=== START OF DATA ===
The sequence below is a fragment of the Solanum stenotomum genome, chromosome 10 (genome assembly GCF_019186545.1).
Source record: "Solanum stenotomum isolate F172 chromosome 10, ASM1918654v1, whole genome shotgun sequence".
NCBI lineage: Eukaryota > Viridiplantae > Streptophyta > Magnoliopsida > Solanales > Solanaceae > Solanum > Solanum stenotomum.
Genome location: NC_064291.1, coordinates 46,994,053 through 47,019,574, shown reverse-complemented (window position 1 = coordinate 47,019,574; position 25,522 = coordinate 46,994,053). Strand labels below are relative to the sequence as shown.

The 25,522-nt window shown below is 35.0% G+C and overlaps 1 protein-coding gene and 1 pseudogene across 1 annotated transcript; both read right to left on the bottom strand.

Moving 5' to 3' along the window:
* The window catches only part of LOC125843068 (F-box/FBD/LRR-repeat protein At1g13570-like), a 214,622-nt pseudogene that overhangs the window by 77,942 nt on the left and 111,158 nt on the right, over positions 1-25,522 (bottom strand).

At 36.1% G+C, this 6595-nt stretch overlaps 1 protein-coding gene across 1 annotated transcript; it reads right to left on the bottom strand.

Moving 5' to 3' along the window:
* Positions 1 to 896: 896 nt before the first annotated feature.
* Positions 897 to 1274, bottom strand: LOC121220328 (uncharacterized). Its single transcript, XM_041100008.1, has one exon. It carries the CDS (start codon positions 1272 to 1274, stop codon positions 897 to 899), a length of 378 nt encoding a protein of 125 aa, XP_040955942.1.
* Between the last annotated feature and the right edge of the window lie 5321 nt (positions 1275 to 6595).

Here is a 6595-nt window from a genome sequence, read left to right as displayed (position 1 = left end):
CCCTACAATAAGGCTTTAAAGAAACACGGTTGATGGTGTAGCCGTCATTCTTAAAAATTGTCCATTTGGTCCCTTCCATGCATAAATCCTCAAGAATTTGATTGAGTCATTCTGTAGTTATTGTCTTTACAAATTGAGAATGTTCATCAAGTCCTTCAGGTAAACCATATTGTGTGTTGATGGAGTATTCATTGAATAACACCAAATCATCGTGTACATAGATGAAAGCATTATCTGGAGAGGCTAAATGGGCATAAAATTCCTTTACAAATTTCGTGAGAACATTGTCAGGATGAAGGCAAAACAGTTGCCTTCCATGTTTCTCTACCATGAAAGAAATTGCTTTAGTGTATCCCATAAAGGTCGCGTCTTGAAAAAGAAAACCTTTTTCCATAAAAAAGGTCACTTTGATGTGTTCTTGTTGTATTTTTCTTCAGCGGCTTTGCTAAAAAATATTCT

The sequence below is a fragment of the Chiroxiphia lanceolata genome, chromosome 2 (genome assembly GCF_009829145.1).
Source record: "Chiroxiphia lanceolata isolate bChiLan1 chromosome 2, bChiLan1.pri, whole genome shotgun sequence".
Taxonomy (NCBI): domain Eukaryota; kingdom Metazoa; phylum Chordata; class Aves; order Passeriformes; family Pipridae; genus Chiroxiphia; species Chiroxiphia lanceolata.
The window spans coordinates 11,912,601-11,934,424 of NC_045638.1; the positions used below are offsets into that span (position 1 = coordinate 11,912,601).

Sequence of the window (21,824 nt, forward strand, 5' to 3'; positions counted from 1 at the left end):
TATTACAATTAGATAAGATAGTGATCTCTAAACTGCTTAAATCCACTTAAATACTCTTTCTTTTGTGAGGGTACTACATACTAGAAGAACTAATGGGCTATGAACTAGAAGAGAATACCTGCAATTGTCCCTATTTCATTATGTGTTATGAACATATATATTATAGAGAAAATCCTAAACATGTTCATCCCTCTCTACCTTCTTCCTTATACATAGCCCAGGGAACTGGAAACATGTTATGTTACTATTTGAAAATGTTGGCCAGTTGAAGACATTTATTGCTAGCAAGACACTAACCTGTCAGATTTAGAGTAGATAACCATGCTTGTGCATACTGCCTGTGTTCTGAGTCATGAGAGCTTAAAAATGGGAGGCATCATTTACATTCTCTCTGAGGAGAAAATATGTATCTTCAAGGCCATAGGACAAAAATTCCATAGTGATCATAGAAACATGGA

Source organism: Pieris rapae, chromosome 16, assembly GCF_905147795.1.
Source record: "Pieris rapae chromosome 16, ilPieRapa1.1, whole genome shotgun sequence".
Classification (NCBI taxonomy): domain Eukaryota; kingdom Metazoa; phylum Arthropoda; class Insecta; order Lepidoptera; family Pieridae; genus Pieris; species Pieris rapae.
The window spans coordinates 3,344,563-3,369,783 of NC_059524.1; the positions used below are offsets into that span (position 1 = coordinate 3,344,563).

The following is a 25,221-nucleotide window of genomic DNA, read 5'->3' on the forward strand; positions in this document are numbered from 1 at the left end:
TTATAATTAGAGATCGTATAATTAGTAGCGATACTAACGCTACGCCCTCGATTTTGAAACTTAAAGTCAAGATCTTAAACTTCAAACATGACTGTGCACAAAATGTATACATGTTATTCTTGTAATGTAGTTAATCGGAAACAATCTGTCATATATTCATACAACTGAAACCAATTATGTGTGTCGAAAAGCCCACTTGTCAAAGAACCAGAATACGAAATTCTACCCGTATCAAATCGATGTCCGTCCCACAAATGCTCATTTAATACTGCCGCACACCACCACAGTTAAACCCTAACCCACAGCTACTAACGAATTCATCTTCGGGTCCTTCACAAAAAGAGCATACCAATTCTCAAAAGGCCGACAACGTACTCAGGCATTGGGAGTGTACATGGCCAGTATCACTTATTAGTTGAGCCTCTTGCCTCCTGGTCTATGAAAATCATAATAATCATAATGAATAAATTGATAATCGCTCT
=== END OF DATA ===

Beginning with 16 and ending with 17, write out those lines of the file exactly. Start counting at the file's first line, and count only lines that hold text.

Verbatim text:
Source record: "Chiroxiphia lanceolata isolate bChiLan1 chromosome 2, bChiLan1.pri, whole genome shotgun sequence".
Taxonomy (NCBI): domain Eukaryota; kingdom Metazoa; phylum Chordata; class Aves; order Passeriformes; family Pipridae; genus Chiroxiphia; species Chiroxiphia lanceolata.